Balanced translocations with breakpoints in a critical region of the X chromosome, Xq13→q26, are associated with premature ovarian failure (POF). Translocations may cause POF either by affecting expression of specific X-linked genes essential for maintenance of normal ovarian function or by a chromosomal effect such as inhibition of meiotic pairing or altered X inactivation. We previously mapped seven Xq translocation breakpoints associated with POF to ∼75-kb intervals. One translocation disrupted an aminopeptidase gene, XPNPEP2. We have now refined the map location of the remaining six breakpoints with respect to known genes and transcription units predicted from the draft human genome sequence. Only one of the six breakpoints disrupts a gene, DACH2, the human ortholog of a mouse gene expressed in embryonic nervous tissue, sensory organs, and limbs. DACH2 has no obvious relationship to ovarian function. The other five breakpoints fall in apparently intragenic regions. Our results are most consistent with models for POF associated with X;autosome translocations that involve generalized chromosome effects.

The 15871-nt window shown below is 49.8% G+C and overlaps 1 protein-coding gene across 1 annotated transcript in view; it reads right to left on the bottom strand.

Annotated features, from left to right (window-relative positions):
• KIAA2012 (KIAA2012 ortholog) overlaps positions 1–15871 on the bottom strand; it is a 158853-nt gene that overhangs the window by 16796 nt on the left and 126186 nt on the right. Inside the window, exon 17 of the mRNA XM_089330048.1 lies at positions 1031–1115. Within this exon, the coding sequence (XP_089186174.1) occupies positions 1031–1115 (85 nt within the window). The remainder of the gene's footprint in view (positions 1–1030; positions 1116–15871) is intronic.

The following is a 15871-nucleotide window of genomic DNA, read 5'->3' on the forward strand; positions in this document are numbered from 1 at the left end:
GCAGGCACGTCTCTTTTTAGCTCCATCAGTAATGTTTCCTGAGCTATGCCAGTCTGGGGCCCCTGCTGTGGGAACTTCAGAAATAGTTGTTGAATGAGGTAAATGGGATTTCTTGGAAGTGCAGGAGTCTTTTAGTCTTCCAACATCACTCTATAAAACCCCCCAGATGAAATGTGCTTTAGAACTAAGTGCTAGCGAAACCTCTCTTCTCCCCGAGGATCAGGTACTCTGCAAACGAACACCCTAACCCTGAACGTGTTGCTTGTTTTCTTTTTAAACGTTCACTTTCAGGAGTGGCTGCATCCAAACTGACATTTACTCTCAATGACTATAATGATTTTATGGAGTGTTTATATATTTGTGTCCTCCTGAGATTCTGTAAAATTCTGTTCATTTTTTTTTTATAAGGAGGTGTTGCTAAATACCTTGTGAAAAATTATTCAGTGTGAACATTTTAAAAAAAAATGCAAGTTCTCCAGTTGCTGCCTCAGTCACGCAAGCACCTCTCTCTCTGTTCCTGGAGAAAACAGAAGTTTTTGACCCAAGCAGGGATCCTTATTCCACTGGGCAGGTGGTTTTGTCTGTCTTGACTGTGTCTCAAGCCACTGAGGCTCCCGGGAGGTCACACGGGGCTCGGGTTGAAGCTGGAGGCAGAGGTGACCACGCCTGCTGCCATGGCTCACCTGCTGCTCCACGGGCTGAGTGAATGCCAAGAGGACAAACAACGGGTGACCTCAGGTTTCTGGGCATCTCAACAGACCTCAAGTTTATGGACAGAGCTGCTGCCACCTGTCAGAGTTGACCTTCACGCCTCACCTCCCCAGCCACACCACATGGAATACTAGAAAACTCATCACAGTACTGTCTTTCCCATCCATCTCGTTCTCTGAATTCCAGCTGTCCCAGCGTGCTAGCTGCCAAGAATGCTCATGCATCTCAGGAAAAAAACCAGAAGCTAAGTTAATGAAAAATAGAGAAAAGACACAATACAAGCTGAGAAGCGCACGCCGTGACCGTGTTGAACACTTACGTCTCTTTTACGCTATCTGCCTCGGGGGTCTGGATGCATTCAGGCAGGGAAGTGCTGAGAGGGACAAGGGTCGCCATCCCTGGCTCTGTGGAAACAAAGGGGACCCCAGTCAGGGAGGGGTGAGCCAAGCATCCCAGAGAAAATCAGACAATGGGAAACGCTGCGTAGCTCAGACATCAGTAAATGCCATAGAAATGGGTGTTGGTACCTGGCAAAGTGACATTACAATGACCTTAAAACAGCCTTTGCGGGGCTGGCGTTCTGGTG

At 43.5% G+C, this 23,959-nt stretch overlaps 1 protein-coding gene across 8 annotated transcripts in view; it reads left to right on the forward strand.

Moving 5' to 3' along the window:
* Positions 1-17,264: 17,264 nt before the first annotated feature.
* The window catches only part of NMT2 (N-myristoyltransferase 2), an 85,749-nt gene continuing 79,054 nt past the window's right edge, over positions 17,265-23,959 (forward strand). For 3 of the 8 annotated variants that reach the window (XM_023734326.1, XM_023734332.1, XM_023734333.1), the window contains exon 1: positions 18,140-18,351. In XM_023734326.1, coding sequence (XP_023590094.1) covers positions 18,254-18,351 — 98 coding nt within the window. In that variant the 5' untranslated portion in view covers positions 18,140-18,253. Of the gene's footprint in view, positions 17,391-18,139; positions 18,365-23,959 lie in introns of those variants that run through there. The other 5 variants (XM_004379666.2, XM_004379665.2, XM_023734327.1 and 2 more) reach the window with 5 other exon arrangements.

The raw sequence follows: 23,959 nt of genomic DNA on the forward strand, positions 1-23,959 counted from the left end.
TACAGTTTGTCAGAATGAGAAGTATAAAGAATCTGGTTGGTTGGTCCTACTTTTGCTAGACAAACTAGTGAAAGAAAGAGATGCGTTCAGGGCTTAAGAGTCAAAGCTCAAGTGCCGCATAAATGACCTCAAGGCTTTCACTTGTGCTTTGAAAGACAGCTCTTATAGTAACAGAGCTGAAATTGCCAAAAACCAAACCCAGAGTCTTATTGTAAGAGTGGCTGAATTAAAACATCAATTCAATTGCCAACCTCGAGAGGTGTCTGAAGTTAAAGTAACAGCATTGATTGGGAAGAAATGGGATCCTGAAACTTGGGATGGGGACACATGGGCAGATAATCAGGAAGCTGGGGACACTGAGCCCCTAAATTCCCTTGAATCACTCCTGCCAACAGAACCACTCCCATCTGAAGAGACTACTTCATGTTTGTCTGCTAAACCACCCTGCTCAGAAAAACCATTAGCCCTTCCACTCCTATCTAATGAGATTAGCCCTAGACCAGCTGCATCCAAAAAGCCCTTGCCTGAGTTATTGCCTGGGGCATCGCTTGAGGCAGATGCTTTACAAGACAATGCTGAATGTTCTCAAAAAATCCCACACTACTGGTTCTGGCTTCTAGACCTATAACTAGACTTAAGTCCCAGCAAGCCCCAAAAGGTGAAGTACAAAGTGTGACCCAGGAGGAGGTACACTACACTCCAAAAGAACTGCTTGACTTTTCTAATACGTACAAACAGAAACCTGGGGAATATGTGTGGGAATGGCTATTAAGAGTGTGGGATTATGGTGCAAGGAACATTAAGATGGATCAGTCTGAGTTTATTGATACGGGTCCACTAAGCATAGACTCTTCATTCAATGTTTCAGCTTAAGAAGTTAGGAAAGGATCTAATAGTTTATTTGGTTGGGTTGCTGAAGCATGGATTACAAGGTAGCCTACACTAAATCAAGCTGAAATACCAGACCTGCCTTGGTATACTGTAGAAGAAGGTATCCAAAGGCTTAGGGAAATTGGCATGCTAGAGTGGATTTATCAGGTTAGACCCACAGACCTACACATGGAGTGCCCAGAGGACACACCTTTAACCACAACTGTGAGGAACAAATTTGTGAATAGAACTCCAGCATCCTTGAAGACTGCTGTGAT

|Original language||English (US)|
|Number of pages||7|
|Journal||Cytogenetic and Genome Research|
|State||Published - 2002|
ASJC Scopus subject areas
- Molecular Biology